All that said, biting is NOT cool and not allowed - so yes, if/when she comes at you with her teeth during this you have to react appropriately - I personally am a big fan of sticking my elbow out and catching them right in the nose when they come to take a piece out of me. But the big and important piece here is that then you HAVE to go back to your emotional neutral and keep going with the exercise. The pressure remains on her until she starts to come down. She may not lick and chew and drool right away - for example, NOT trying to bite you is an improved and more relaxed response. So pressure comes off. Then maybe her eye gets softer, or she takes a deep breath. Pressure comes off. You build that relaxation response in her bit by bit.


                      The thing that changes is she is now off of her sedative.

                      This behavior was there all along - it was just suppressed by chemicals.


                        Tie her up in the stall when you blanket.


                          Does she absolutely need blanketed? Is it the right weight for her? Is she getting too hot at night?

                          Most horses who aren't clipped and are in good weight are fine w/o them. I do blanket when needed, but generally just my older ones who need the added help maintaining body heat.


                            Originally posted by endlessclimb View Post
                            There's no reason why straps that don't even touch her would cause an aggressive reaction, other than she might need a come to jesus meeting to understand her place in the hierarchy (just my opinion, take it or leave it), because to me it sounds like she's telling you to shove it.
                            My lease mare started getting really defensive about blanketing last winter during her first heat of the year, including threatening to kick when leg straps were getting taken off.
                            We weren't sure if it was a really nasty heat or ulcers, but her owner treated her with omeprazole before her second heat, and she was just mildly fussy about blanketing during that heat, so we figured it was some combination of ulcers and/or an unpleasant first heat of the year that made her so upset.

                            That said, though it never made sense to me (especially the leg straps, as you said, they didn't even really touch her), it was definitely defensive when she threatened to lash out during blanketing.
                            We did take her threats *very* seriously from a training standpoint, but she is allowed to express discomfort as long as it's not directed at us. Unfortunately, it took her discomfort being directed at us before we noticed it.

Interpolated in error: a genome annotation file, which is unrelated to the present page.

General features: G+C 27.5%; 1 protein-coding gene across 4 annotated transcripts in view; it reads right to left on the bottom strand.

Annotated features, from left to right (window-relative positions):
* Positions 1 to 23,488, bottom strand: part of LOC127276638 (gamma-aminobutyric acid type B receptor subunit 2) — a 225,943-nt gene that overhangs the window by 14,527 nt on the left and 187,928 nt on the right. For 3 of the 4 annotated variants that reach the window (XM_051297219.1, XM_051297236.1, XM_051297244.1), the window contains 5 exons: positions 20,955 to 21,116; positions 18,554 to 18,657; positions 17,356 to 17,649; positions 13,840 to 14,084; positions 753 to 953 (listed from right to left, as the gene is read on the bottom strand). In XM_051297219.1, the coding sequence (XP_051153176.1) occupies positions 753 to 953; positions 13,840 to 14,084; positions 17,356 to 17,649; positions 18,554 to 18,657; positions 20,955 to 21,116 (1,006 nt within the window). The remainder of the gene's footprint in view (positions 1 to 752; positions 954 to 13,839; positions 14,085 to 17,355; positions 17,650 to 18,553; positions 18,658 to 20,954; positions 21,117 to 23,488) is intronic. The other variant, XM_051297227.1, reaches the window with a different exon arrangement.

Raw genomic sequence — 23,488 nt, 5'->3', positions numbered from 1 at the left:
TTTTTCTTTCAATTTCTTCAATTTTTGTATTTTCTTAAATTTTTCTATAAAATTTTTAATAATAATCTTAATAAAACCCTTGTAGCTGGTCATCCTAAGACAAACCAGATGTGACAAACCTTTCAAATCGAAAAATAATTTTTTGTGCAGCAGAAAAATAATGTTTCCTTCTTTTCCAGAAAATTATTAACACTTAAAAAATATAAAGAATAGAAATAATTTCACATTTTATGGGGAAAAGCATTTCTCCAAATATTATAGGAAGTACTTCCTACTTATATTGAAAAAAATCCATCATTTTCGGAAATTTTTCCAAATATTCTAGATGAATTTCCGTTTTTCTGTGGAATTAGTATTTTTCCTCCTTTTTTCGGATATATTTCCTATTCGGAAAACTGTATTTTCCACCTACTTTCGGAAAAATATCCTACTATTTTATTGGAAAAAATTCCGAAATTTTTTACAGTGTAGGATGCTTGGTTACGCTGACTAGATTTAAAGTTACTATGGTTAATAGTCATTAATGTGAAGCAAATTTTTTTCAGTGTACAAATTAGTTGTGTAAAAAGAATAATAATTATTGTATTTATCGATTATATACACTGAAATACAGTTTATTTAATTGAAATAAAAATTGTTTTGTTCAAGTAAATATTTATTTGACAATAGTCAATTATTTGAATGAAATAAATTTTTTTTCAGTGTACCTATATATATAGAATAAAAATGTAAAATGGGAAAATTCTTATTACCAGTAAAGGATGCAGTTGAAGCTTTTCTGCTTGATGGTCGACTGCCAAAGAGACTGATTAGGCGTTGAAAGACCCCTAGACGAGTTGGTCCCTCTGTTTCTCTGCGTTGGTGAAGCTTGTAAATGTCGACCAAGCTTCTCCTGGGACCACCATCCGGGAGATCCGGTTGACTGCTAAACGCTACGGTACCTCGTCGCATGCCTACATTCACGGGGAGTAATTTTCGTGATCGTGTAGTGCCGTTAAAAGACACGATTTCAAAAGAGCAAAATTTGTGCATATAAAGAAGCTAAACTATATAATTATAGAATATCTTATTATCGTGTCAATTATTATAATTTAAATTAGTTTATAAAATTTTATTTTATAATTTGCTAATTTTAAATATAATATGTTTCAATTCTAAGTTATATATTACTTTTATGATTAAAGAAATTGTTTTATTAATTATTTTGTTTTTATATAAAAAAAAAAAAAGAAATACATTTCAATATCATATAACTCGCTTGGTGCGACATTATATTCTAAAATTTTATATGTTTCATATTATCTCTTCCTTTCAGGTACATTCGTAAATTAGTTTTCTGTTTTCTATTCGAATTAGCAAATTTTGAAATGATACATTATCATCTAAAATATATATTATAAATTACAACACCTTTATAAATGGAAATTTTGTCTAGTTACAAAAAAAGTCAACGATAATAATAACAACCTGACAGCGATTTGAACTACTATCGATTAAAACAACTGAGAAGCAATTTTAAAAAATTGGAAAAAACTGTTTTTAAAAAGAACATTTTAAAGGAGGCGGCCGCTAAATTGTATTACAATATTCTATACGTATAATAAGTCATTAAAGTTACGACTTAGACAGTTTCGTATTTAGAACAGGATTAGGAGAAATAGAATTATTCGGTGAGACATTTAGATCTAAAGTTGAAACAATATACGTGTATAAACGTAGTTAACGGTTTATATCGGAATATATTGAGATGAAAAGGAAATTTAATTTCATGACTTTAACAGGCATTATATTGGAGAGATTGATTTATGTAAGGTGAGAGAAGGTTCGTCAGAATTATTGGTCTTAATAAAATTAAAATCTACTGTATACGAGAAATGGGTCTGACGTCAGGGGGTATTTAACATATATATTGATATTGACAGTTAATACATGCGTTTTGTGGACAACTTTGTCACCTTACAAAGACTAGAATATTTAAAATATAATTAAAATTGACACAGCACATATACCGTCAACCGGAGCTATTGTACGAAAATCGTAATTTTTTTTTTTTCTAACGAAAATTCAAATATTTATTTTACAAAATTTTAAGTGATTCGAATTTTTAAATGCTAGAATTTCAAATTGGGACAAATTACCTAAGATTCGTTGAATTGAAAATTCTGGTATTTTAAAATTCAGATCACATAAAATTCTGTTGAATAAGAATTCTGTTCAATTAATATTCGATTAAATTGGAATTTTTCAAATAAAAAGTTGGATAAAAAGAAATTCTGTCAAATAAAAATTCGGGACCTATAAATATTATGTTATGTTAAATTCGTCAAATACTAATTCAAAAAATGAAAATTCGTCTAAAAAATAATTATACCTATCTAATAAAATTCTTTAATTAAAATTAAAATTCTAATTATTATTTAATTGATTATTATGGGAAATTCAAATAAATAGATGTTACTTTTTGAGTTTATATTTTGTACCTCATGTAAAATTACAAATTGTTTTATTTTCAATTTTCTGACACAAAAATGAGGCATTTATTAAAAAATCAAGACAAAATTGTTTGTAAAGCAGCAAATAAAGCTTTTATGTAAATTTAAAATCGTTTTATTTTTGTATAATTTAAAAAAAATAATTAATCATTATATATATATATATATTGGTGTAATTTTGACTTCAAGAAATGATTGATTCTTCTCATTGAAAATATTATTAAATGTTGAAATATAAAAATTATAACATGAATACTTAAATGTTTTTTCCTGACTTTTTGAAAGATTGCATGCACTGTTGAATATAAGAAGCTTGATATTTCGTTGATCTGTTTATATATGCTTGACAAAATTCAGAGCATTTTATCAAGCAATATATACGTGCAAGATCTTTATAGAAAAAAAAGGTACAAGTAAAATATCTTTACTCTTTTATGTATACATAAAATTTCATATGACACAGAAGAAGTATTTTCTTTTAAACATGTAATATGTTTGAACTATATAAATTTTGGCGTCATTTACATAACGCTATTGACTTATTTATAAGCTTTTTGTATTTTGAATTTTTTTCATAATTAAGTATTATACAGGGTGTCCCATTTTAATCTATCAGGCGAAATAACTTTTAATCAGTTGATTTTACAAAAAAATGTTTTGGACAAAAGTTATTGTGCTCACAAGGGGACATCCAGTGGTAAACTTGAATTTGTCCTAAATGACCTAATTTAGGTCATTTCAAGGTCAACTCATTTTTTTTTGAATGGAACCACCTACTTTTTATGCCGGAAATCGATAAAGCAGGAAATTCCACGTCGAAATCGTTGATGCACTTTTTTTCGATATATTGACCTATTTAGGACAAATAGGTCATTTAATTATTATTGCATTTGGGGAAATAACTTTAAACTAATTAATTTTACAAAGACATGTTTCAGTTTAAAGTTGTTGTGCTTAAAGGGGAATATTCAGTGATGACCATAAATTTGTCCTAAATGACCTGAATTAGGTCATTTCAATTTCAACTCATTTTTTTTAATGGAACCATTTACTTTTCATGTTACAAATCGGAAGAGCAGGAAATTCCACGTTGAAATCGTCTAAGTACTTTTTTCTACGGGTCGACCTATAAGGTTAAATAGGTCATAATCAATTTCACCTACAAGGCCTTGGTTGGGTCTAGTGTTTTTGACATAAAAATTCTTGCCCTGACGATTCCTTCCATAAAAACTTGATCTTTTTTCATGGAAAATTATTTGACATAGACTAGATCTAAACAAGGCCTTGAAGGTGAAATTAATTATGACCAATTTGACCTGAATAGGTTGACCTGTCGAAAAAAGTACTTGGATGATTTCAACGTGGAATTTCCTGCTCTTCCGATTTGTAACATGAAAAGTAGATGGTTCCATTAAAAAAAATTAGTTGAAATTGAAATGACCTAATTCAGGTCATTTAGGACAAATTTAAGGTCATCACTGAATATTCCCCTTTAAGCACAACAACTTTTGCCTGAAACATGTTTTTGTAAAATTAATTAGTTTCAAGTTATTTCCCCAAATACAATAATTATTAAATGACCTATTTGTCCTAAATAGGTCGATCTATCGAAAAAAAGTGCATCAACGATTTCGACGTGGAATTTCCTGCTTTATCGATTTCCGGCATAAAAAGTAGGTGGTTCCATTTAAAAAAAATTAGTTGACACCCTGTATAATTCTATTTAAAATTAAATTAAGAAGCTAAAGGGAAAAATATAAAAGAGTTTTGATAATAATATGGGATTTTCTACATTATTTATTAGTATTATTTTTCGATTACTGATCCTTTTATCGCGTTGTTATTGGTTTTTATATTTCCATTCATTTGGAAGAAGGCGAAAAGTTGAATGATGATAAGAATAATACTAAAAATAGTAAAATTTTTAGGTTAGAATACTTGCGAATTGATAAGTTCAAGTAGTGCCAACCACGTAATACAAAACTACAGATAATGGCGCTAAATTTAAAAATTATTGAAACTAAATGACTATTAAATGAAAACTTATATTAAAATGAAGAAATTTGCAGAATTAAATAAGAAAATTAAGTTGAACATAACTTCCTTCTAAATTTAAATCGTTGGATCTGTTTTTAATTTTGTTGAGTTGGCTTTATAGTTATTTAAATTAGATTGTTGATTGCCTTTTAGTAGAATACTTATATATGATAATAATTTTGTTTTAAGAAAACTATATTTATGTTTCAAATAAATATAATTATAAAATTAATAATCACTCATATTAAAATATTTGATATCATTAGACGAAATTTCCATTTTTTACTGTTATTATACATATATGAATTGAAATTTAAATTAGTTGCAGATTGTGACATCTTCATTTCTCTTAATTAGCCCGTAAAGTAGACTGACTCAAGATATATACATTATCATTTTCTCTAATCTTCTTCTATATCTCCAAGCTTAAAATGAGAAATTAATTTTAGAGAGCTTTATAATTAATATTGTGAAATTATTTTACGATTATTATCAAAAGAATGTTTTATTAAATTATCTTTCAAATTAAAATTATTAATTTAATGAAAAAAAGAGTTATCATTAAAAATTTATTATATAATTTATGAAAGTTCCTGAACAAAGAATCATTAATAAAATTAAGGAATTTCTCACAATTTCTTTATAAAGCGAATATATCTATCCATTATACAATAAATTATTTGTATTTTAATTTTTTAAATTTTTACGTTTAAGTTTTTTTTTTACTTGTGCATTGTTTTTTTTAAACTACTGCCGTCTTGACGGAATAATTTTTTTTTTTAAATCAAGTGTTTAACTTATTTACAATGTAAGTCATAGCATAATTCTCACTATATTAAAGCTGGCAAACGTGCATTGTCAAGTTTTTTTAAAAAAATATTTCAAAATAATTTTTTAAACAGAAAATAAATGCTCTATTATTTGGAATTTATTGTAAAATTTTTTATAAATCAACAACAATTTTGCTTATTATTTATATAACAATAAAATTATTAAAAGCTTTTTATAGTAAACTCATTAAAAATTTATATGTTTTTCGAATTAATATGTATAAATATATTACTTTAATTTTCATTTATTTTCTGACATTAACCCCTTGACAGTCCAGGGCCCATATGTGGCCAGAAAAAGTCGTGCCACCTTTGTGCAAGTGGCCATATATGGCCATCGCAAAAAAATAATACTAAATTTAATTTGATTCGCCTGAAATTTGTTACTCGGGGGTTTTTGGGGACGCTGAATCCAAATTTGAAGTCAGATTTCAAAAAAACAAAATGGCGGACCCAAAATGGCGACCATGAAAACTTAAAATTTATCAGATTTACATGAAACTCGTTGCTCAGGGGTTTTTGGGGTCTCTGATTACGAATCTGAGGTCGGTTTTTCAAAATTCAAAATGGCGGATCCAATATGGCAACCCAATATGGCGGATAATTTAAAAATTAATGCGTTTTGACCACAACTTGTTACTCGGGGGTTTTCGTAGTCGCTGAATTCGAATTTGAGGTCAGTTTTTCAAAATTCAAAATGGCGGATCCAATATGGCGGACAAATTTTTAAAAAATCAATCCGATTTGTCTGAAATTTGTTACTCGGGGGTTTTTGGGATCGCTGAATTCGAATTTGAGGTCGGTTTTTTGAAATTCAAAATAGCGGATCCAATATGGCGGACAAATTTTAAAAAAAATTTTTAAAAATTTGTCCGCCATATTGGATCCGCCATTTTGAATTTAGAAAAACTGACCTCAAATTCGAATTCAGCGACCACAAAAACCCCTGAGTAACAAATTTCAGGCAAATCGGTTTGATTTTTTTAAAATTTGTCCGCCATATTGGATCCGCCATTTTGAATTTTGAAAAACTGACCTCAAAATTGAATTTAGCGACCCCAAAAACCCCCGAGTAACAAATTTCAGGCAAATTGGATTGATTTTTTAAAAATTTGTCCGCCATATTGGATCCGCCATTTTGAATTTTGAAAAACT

My horse does not like blankets/sheets. especially the buckling in chest area. There is some drama, but its manageable. No such reaction to saddle, girth, pads, fly masks or just touching in those areas. In fact he loves his chest curried. He is not the first horse that doesn't seem to like "clothes"


                                2tempe i had a horse who was the same, and chewed/ripped the fronts of all blankets too. Then I got him a Bossys Bib and it all went away. Despite not showing blanket rubs, it was clearly binding and bothering him. Easy fix - happy horse!


                                  I used to blanket and my horses acted like they didn't mind wearing them. When I realized that they didn't need them ( it was more for my comfort) and stopped putting them on I saw how much happier they were.

                                  Some horses just don't like the feeling of the blanket and all those straps etc.. Does she have to wear it??


                                    If you know she is happier with a specific method, use that method. Blanket her in the crossties, or put in an eye loop and tie her in the stall to blanket. Yes, training can fix a lot, and certainly make sure there’s not a pain issue, but they are just horses, they're not robots, and sometimes they have quirks and preferences, and sometimes it's okay to forgive some of their quirks.

                                    My mare is totally fine to blanket when tied. If I am lazy and put her blanket on her outside while she's eating dinner, she threatens to eat me. She does not like to be bothered when eating, she has always been this way. I, as her owner, am perfectly fine dealing with the snake faces and "getting after her" if she actually does really try to bite me (it's just threats 98% of the time), but I would never expect someone else (like the farm sitter) to do so. I typically clip early enough in the fall that she has enough coat grown back to not need blanketed when I use a farm sitter for Christmas. If she needs a blanket while a farm sitter is here, they’d be instructed to bring her in for it.
                                    Last edited by mmeqcenter; Jan. 16, 2020, 11:01 PM.


                                      Original Poster

                                      Thank you for your responses! Hmm - so yes she absolutely must wear a blanket as she is fully clipped. Her blanket fits quite well - no rubs etc - correct sizing. I've checked the straps they fit well. I will say I only blanket her 2-3x a week and a groom blankets the rest of the time - so I can put the training in 3 days a week AND do some ground work with her . I'll talk to the vet about ulcers can't hurt putting her on ulcer guard for a week to see if there is improvement. Her old owner did tell me they put her on regulate and depo as they had a horrible time with her heat cycles and cramping - I'm wondering if she swinging into heat coming off depo making her uncomfortable.